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Joel prophesied as one of the early prophets. There were quite a few prophets, possibly as many as fifty. However, not all of them had their prophecies documented. Dating Joel is difficult, but many scholars date Joel about the time of the reign of Joash, king of Judah. That would mean that he was contemporary with and probably knew Elijah and Elisha. The Book of Joel is small, with only three chapters. Although considered a minor prophet, Joel had a lot to say. From his writing, we can see that Joel was acquainted with the land, farming, and geography. It is also clear that he lived and prophesied in Judah since he mentions Judah and Jerusalem. He was thoroughly familiar with the Temple and its ministry. The name Joel means, “The Lord is God.” Nothing is known about his personal life. Twelve other men in the Old Testament have this name, none of whom can be identified as the author of this book. His father, Pethuel, is mentioned nowhere else in the Bible.

What we do know about Joel was that he was called by God to minister to Judah. The Southern Kingdom had been in a state of disarray and decline for years, both economically and spiritually. Rival nations and city-states such as Tyre, Sidon, and Philistia had made frequent incursions into Israel. A recent locust plague and drought devastated Judah’s economy (Joel 1:4). Judah was weak from the inside out. It was a time of national mourning, where Joel writes, “The vine is dried up and the fig tree is withered; the pomegranate, the palm and the apple tree— all the trees of the field—are dried up. Surely the people’s joy is withered away” (Joel 1:12). The message of Joel is a doctrine which could be repeated and applied to any age. We could easily apply it to our nation today! Joel’s message was about depending on material prosperity. His message was consistent with the warnings of Moses.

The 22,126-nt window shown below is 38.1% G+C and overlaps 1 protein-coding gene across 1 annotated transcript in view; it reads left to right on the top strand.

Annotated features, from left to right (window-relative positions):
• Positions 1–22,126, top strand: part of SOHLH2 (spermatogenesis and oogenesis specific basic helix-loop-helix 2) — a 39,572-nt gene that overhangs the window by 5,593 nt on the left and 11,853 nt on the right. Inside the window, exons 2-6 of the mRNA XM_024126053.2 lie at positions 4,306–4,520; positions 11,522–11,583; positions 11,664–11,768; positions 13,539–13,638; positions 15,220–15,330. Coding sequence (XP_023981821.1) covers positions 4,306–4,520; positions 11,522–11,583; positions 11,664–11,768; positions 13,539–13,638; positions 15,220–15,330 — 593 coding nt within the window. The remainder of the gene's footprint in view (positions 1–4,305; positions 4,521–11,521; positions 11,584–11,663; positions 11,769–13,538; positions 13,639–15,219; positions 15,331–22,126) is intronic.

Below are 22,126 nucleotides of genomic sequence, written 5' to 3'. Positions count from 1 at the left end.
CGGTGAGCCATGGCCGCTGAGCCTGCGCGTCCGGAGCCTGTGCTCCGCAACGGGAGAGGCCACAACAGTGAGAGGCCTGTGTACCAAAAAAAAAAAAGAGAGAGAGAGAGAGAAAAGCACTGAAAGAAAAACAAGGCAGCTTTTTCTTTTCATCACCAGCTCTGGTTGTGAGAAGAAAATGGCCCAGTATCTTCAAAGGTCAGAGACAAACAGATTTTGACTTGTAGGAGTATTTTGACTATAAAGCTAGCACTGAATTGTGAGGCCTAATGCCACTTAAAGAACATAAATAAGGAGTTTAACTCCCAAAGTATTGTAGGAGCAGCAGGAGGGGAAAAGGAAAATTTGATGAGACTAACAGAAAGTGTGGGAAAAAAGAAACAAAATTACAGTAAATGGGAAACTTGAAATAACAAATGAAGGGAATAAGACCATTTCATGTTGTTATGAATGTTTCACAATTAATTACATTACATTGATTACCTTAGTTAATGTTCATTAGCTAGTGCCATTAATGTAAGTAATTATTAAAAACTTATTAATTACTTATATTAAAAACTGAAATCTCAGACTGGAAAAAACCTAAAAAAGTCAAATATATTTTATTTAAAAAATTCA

(Deuteronomy 6:10-12) 1 – “When the Lord your God brings you into the land he swore to your fathers, to Abraham, Isaac, and Jacob, to give you—a land with large, flourishing cities you did not build, houses filled with all kinds of good things you did not provide, wells you did not dig, and vineyards and olive groves you did not plant—then when you eat and are satisfied, be careful that you do not forget the Lord, who brought you out of Egypt, out of the land of slavery.”

The nation of Judah was also spending a lot of time numbing themselves from life. There was a lot of drinking going on. Israel had originally hit the jackpot by getting a land of “milk and honey” handed to them by God. It was someone else’s land that already had homes, wells, and farms. All they had to do is enjoy the fruits and be thankful. But they found too many distractions that took them away from the one and only God who had given them everything. One of Joel’s first warnings was, “Wake up, you drunkards, and weep! Wail, all you drinkers of wine; wail because of the new wine, for it has been snatched from your lips“ (Joel 1:5).